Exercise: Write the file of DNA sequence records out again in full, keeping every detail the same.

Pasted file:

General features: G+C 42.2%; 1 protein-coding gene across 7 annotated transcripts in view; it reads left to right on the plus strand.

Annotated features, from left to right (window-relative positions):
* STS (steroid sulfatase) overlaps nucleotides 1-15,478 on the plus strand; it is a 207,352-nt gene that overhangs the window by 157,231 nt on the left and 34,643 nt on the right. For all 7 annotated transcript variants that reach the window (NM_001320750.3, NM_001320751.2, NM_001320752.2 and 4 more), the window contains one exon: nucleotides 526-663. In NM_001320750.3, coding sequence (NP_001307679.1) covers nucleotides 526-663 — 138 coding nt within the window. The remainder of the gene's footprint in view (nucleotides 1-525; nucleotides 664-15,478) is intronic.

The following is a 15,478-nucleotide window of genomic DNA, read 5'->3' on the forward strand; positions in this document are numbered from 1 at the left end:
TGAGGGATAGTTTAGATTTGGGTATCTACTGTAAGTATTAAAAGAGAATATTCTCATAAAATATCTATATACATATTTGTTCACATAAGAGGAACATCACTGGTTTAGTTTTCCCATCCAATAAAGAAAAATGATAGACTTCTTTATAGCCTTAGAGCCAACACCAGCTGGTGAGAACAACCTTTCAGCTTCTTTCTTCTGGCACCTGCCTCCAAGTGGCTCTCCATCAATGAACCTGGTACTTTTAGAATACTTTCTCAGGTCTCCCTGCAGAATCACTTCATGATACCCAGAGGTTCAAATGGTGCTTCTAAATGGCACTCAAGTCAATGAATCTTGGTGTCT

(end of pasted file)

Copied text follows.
General features: G+C 42.2%; 1 protein-coding gene across 7 annotated transcripts in view; it reads left to right on the plus strand.

Annotated features, from left to right (window-relative positions):
* STS (steroid sulfatase) overlaps nucleotides 1-15,478 on the plus strand; it is a 207,352-nt gene that overhangs the window by 157,231 nt on the left and 34,643 nt on the right. For all 7 annotated transcript variants that reach the window (NM_001320750.3, NM_001320751.2, NM_001320752.2 and 4 more), the window contains one exon: nucleotides 526-663. In NM_001320750.3, coding sequence (NP_001307679.1) covers nucleotides 526-663 — 138 coding nt within the window. The remainder of the gene's footprint in view (nucleotides 1-525; nucleotides 664-15,478) is intronic.

The following is a 15,478-nucleotide window of genomic DNA, read 5'->3' on the forward strand; positions in this document are numbered from 1 at the left end:
TGAGGGATAGTTTAGATTTGGGTATCTACTGTAAGTATTAAAAGAGAATATTCTCATAAAATATCTATATACATATTTGTTCACATAAGAGGAACATCACTGGTTTAGTTTTCCCATCCAATAAAGAAAAATGATAGACTTCTTTATAGCCTTAGAGCCAACACCAGCTGGTGAGAACAACCTTTCAGCTTCTTTCTTCTGGCACCTGCCTCCAAGTGGCTCTCCATCAATGAACCTGGTACTTTTAGAATACTTTCTCAGGTCTCCCTGCAGAATCACTTCATGATACCCAGAGGTTCAAATGGTGCTTCTAAATGGCACTCAAGTCAATGAATCTTGGTGTCT